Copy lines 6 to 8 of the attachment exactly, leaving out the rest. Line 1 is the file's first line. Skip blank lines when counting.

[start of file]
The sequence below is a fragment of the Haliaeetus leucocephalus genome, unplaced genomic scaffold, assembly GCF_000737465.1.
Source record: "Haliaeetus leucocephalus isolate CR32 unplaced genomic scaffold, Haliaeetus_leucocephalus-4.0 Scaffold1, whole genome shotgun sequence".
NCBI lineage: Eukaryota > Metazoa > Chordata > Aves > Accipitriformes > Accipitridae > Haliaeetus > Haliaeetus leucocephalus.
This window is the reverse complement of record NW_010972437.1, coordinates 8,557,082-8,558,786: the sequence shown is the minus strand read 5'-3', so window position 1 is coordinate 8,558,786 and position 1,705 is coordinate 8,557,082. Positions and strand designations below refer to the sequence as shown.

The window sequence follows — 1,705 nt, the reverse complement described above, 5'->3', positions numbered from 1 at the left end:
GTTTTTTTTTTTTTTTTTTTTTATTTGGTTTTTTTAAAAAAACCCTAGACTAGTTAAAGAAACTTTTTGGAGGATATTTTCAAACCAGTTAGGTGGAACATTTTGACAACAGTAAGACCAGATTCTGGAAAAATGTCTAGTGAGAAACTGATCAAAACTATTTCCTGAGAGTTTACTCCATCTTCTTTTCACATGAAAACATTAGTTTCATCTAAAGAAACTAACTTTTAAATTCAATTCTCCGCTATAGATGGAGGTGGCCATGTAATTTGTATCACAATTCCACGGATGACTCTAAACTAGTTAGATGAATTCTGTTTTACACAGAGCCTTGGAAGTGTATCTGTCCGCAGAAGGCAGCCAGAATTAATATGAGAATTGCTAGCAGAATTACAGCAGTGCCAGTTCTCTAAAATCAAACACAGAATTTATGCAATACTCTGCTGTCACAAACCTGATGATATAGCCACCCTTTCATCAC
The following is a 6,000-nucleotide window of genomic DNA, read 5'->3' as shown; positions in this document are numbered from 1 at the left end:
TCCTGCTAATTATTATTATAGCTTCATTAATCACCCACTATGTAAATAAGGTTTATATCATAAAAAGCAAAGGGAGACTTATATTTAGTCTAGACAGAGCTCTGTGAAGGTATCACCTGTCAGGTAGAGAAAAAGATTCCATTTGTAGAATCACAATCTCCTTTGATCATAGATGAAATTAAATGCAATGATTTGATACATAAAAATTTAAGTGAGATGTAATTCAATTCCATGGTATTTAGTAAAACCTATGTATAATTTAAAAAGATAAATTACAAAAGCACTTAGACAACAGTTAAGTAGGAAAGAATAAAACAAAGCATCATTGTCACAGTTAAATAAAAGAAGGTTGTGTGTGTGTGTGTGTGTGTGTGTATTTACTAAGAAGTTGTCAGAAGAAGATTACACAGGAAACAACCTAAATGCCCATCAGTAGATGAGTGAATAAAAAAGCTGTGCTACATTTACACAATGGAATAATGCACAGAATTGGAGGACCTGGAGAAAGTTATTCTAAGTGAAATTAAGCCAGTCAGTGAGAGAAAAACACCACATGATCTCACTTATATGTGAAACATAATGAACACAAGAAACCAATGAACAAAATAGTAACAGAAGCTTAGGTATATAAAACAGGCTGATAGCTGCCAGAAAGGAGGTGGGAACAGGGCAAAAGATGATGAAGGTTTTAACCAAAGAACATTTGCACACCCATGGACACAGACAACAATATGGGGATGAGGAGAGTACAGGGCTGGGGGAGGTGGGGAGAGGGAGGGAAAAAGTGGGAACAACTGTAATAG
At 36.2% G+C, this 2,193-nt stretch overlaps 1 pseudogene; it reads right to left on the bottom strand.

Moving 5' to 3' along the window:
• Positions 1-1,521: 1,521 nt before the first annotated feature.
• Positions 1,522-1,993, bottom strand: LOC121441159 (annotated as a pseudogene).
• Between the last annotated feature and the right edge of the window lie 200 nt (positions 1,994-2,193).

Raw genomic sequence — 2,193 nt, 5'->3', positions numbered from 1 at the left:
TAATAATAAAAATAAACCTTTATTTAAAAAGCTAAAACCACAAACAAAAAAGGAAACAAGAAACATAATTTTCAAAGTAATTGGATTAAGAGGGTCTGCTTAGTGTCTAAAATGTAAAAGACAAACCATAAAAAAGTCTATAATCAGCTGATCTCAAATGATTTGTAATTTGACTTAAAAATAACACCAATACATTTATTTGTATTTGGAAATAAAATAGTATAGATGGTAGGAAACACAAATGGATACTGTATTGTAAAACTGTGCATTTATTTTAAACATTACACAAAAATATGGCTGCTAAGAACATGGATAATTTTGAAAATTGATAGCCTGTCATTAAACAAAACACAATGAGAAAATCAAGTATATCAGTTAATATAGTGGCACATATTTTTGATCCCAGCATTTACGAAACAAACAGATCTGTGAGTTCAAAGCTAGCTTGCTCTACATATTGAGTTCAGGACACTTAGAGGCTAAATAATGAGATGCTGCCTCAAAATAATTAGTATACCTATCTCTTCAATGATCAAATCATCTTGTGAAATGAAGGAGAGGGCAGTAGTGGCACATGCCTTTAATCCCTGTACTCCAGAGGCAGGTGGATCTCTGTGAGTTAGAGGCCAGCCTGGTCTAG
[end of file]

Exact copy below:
GTTTTTTTTTTTTTTTTTTTTTATTTGGTTTTTTTAAAAAAACCCTAGACTAGTTAAAGAAACTTTTTGGAGGATATTTTCAAACCAGTTAGGTGGAACATTTTGACAACAGTAAGACCAGATTCTGGAAAAATGTCTAGTGAGAAACTGATCAAAACTATTTCCTGAGAGTTTACTCCATCTTCTTTTCACATGAAAACATTAGTTTCATCTAAAGAAACTAACTTTTAAATTCAATTCTCCGCTATAGATGGAGGTGGCCATGTAATTTGTATCACAATTCCACGGATGACTCTAAACTAGTTAGATGAATTCTGTTTTACACAGAGCCTTGGAAGTGTATCTGTCCGCAGAAGGCAGCCAGAATTAATATGAGAATTGCTAGCAGAATTACAGCAGTGCCAGTTCTCTAAAATCAAACACAGAATTTATGCAATACTCTGCTGTCACAAACCTGATGATATAGCCACCCTTTCATCAC
The following is a 6,000-nucleotide window of genomic DNA, read 5'->3' as shown; positions in this document are numbered from 1 at the left end:
TCCTGCTAATTATTATTATAGCTTCATTAATCACCCACTATGTAAATAAGGTTTATATCATAAAAAGCAAAGGGAGACTTATATTTAGTCTAGACAGAGCTCTGTGAAGGTATCACCTGTCAGGTAGAGAAAAAGATTCCATTTGTAGAATCACAATCTCCTTTGATCATAGATGAAATTAAATGCAATGATTTGATACATAAAAATTTAAGTGAGATGTAATTCAATTCCATGGTATTTAGTAAAACCTATGTATAATTTAAAAAGATAAATTACAAAAGCACTTAGACAACAGTTAAGTAGGAAAGAATAAAACAAAGCATCATTGTCACAGTTAAATAAAAGAAGGTTGTGTGTGTGTGTGTGTGTGTGTGTATTTACTAAGAAGTTGTCAGAAGAAGATTACACAGGAAACAACCTAAATGCCCATCAGTAGATGAGTGAATAAAAAAGCTGTGCTACATTTACACAATGGAATAATGCACAGAATTGGAGGACCTGGAGAAAGTTATTCTAAGTGAAATTAAGCCAGTCAGTGAGAGAAAAACACCACATGATCTCACTTATATGTGAAACATAATGAACACAAGAAACCAATGAACAAAATAGTAACAGAAGCTTAGGTATATAAAACAGGCTGATAGCTGCCAGAAAGGAGGTGGGAACAGGGCAAAAGATGATGAAGGTTTTAACCAAAGAACATTTGCACACCCATGGACACAGACAACAATATGGGGATGAGGAGAGTACAGGGCTGGGGGAGGTGGGGAGAGGGAGGGAAAAAGTGGGAACAACTGTAATAG